FedEx, UPS, and USPS are all pros when it comes to handling the holiday rush. In a typical year, if your sales double, your carrier can handle the additional volume. However, during the pandemic, sales grew across the eCommerce industry all at once. Carriers couldn’t accommodate the huge and rapid increase in volume.
Most fulfillment centers have a scheduled carrier capacity from the carriers they work with each day. During the 2020 holiday season, these limits delayed some orders leaving the warehouse. The carriers simply weren’t able to handle the volume of orders shipped by eCommerce businesses.
Companies that shipped a high volume of orders were hit hardest. Some were told by their regular carrier that it would only pick up a certain number of packages per day. That sometimes led to a backlog of boxes sitting on the dock. Order processing centers scrambled to find other carriers. Some sellers switched to shipping USPS. This added a significant burden to a carrier that was already struggling with longer-than-usual shipping times.
How to reduce order processing delays
There’s nothing more frustrating than tracking a package and watching it stuck in transit for days on end. As of this writing, there are probably still some holiday orders that haven’t reached their destinations. The problem is compounded by customer expectations for faster and faster eCommerce shipping.
The limits on carrier capacity were an industry-wide problem. This worked in favor of your business. Customers are more likely to be understanding about long shipping times if they understand the issue is global. Many companies added warning banners to their eCommerce sites. They gave the customer a heads up about longer-than-usual shipping times due to COVID. It’s better to underpromise and overdeliver.
Communication throughout order processing is essential to customer satisfaction. This is even more true when there are hiccups in processing orders.
There may not be much that your business can do to mitigate carrier capacity problems in order processing. However, your fulfillment company is a high-volume shipper. It has more leverage to work with carriers. Your 3PL can help you get orders to customers on time.
What Red Stag Fulfillment does to ensure a smooth order fulfillment process for its clients
At Red Stag Fulfillment, we have had some of the same issues with limited carrier capacity as other 3PLs. We already had a limit on the number of trailers each of our warehouses receives in a day. This is the industry-standard operating procedure.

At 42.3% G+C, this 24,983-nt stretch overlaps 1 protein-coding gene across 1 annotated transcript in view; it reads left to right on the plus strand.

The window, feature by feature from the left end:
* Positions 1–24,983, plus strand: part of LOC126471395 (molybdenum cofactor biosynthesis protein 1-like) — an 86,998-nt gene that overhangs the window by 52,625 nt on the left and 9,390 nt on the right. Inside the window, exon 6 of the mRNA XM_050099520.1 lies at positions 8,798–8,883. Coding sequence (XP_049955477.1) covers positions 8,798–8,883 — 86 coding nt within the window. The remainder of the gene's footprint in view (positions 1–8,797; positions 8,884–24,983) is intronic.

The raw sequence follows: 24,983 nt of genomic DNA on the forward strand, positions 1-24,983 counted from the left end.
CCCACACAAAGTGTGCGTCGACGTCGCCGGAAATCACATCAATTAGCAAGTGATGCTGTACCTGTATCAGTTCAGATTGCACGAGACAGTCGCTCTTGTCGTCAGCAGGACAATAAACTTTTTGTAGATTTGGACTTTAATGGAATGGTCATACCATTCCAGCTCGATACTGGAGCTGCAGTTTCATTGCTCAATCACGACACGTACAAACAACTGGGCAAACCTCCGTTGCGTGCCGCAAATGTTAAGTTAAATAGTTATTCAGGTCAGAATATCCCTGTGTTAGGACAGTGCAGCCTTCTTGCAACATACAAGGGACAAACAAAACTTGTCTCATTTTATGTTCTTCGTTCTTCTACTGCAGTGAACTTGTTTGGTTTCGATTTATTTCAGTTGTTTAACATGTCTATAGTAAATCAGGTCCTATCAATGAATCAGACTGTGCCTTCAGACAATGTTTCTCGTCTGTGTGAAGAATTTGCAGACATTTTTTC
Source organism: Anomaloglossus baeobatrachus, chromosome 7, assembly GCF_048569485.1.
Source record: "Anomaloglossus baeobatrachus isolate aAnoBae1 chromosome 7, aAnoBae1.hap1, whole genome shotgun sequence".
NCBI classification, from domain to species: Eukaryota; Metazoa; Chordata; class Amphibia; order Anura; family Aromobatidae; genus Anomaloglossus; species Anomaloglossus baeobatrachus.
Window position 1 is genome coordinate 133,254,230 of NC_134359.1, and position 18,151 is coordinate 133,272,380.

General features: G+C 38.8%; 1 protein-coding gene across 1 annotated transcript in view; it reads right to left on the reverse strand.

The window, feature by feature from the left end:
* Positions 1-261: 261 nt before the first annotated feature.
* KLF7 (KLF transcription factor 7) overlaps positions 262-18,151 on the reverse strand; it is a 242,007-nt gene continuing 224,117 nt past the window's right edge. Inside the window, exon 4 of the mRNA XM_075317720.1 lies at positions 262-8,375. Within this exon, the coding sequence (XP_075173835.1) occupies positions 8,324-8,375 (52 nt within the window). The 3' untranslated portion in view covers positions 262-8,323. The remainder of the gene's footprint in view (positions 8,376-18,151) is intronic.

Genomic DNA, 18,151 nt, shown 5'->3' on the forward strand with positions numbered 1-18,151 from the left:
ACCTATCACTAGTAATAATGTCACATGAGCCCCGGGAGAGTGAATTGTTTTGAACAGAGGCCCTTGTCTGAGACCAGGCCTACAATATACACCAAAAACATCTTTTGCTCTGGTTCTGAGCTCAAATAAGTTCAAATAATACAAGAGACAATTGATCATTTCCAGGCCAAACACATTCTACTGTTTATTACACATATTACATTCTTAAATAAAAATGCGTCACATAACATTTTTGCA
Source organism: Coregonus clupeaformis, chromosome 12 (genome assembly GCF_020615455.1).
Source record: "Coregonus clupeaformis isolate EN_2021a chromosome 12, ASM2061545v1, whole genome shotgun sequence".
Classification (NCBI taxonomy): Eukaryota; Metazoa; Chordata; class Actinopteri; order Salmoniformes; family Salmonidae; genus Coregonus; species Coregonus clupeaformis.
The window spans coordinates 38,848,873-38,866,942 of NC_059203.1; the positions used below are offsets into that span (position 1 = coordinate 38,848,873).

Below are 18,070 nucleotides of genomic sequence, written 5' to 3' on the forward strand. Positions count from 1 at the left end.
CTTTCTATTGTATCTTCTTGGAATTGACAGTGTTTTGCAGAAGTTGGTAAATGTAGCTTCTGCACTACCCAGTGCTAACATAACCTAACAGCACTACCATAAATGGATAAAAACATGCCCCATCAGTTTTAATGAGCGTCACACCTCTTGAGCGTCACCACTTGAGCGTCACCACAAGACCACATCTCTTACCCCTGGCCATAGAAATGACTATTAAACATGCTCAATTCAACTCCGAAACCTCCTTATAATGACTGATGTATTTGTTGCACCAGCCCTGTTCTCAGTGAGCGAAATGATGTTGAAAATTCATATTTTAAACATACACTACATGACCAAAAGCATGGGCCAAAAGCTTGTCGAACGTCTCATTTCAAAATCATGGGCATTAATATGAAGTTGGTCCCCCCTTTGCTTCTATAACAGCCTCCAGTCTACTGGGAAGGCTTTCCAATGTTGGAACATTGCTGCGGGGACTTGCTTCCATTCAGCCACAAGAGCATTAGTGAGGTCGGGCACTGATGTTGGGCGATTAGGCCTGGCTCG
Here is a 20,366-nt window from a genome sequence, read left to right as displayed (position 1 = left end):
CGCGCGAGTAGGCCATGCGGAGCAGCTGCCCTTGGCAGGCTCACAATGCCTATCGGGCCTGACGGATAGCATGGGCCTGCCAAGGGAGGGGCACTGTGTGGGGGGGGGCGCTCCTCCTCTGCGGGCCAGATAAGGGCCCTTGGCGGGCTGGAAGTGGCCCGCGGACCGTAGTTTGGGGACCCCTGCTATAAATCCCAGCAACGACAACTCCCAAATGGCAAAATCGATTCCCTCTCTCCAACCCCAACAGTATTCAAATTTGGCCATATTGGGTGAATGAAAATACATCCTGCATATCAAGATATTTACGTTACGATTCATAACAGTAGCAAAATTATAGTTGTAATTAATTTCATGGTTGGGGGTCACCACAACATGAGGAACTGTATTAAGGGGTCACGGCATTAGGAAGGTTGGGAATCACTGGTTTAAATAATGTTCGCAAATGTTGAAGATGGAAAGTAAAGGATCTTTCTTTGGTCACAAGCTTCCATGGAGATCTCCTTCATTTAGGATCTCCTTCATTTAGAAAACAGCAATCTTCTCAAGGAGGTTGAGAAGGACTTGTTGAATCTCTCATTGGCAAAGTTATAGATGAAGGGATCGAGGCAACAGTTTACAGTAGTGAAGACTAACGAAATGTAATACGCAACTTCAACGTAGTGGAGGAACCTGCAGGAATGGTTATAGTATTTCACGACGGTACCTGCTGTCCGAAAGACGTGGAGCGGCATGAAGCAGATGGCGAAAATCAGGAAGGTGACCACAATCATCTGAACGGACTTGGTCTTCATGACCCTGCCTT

Still, we have been able to cope better with carrier limitations than many 3PLs. Red Stag’s VP of Client Relations, Tony Runyan, credits process management savvy plus hard work.
“We were diligent in keeping our finger on the pulse of the situation,” Runyan explains. “We went so far as to check hour-by-hour for updates and make constant adjustments. In addition, we were able to leverage strong carrier relationships to maximize and optimize carrier capacity for our clients.”
Expanding to a broader set of carriers was an essential strategy for Red Stag. “We relied heavily on our close client relationships,” Runyan says. “We are extremely grateful for clients that allowed us the flexibility to adjust carrier options, optimize their shipments, and find alternative solutions. Red Stag also continues to build relationships with regional carriers. That will allow us to continue adapting to the ever-growing demand.”
Red Stag Fulfillment has systems in place to make sure we can deliver each order quickly and efficiently. We leverage technology and streamlined management processes to make sure your business runs smoothly. We share information up and down the supply chain to optimize our operations.
Order processing in 2021
After the past year, we know better than to make predictions about order processing in 2021. In an average year, after the peak holiday season, demand will slow down. Carriers will return to their regular capacity limits. The caps for each business will return to normal.
However, as 2021 begins, peak shipping may continue for months or even the whole year. For many consumers, the switch to online shopping will be permanent. Expect order processing volumes to remain higher than they were before the pandemic.
The new year gives the industry more time to prepare and add capacity. Hopefully, carriers will be better equipped to handle next year’s holiday rush. No matter what, Red Stag Fulfillment is already making plans and adjustments to ensure that we are ready for whatever this next year brings. We’re preparing now to make sure our clients’ orders are processed and shipped on time for the 2021 holiday season.